In an old hockey rink-turned-greenhouse in Inuvik, Canada, a smorgasbord of crops grows inside. Fruits, vegetables, and flowers flourish beneath the glow of the midnight sun, protected from the harsh Arctic elements.
The town of Inuvik is located 120 miles above the Arctic Circle. Farming is difficult in such frozen terrain and importing fresh fruits and vegetables is an expensive endeavor. In 1988, the Community Garden Society of Inuvik launched an initiative to circumvent their produce predicament: They converted an hockey arena into a commercial greenhouse.
The giant greenhouse is divided into two distinct sections. A 4,000-square-foot commercial greenhouse takes up half of it, while the rest of the space is filled with nearly 180 individual plots that members of the community maintain. Some of the raised beds are allocated for vulnerable groups like town elders, children’s groups, and local charities.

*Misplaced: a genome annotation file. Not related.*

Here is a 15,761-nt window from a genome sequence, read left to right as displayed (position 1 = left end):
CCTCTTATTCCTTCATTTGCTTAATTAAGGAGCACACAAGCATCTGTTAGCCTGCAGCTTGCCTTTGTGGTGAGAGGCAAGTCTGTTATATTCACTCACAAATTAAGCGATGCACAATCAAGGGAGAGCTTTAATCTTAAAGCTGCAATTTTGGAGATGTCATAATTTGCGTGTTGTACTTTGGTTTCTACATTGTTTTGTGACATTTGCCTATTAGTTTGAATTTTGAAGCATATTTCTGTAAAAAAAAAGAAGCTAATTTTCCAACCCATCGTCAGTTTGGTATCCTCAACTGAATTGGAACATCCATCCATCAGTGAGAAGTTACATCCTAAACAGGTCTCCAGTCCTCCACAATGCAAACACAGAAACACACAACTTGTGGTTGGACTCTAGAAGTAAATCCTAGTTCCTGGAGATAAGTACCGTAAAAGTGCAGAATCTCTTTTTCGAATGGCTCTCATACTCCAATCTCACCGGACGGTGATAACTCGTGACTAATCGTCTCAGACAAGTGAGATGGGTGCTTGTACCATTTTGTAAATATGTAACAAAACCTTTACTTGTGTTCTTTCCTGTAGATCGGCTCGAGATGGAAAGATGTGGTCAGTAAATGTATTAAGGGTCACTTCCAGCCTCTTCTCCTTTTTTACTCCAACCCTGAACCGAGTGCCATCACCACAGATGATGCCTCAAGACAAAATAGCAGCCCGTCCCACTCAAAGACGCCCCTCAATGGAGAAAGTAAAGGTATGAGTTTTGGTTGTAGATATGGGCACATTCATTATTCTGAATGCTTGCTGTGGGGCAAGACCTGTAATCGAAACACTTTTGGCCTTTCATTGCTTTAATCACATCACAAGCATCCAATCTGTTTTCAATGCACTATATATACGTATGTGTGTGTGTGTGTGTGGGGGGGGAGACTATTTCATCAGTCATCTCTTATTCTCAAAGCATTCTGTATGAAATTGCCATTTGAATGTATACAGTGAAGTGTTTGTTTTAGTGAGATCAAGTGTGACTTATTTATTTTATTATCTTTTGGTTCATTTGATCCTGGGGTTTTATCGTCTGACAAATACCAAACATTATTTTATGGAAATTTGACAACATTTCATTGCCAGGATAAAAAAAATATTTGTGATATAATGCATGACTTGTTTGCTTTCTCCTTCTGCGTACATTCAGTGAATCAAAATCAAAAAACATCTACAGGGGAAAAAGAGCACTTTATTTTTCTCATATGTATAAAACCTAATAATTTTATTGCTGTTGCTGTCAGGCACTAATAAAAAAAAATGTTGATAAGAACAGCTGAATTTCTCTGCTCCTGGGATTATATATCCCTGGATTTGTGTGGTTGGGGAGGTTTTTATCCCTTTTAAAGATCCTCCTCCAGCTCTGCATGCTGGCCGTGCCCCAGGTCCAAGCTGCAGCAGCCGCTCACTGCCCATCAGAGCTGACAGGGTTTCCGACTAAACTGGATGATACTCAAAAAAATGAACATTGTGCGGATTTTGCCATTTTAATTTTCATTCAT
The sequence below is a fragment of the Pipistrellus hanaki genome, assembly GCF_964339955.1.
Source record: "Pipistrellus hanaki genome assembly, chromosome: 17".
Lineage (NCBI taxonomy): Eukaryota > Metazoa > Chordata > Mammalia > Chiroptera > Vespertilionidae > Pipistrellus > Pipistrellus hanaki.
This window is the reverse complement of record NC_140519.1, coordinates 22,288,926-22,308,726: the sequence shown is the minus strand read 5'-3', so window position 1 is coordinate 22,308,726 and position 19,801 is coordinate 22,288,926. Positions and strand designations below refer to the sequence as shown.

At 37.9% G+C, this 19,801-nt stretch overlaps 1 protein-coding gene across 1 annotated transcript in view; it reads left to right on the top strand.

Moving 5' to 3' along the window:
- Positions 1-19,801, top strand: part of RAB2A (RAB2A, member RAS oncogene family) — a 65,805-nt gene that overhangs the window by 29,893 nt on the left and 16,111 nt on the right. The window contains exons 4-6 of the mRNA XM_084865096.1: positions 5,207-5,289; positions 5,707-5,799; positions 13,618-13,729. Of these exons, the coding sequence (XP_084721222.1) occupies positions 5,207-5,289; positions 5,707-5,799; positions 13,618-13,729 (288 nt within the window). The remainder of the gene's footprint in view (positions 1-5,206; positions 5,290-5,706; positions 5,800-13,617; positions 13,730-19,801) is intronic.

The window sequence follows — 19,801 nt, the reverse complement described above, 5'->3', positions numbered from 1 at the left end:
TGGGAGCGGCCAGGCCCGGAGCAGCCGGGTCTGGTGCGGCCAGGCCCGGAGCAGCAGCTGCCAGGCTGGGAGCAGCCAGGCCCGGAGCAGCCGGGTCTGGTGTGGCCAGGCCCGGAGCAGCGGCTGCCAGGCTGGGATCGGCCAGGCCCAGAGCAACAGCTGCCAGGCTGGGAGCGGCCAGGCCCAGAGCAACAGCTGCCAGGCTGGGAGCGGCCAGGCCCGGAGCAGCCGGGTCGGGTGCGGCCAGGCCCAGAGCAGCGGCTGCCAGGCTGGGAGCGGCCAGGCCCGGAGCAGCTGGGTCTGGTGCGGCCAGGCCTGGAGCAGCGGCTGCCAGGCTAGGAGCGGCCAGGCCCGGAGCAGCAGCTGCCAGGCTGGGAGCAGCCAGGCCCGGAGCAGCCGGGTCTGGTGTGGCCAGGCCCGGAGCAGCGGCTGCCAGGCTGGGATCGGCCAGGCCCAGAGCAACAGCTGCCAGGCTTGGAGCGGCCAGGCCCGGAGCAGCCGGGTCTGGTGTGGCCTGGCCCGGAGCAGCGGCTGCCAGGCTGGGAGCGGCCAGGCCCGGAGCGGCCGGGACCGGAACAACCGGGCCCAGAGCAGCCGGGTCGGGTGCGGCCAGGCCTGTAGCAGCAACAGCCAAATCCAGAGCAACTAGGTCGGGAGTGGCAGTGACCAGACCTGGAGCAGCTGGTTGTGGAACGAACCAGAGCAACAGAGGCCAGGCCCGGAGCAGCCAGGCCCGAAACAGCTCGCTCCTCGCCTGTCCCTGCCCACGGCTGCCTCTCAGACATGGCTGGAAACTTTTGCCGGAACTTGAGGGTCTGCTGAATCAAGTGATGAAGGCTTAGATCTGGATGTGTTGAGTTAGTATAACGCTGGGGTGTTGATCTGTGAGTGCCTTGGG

Within the eight-foot-by-four-foot individual plots, a plethora of produce not otherwise growable in the Arctic flourishes. People plant tasty treats like spinach, lettuce, carrots, tomatoes, strawberries, squash, and even occasionally watermelon. Flowers are also a common find. The greenhouse’s growing season lasts from May to late September.
The greenhouse is just a few minutes’ walk from the town’s iconic igloo-shaped church.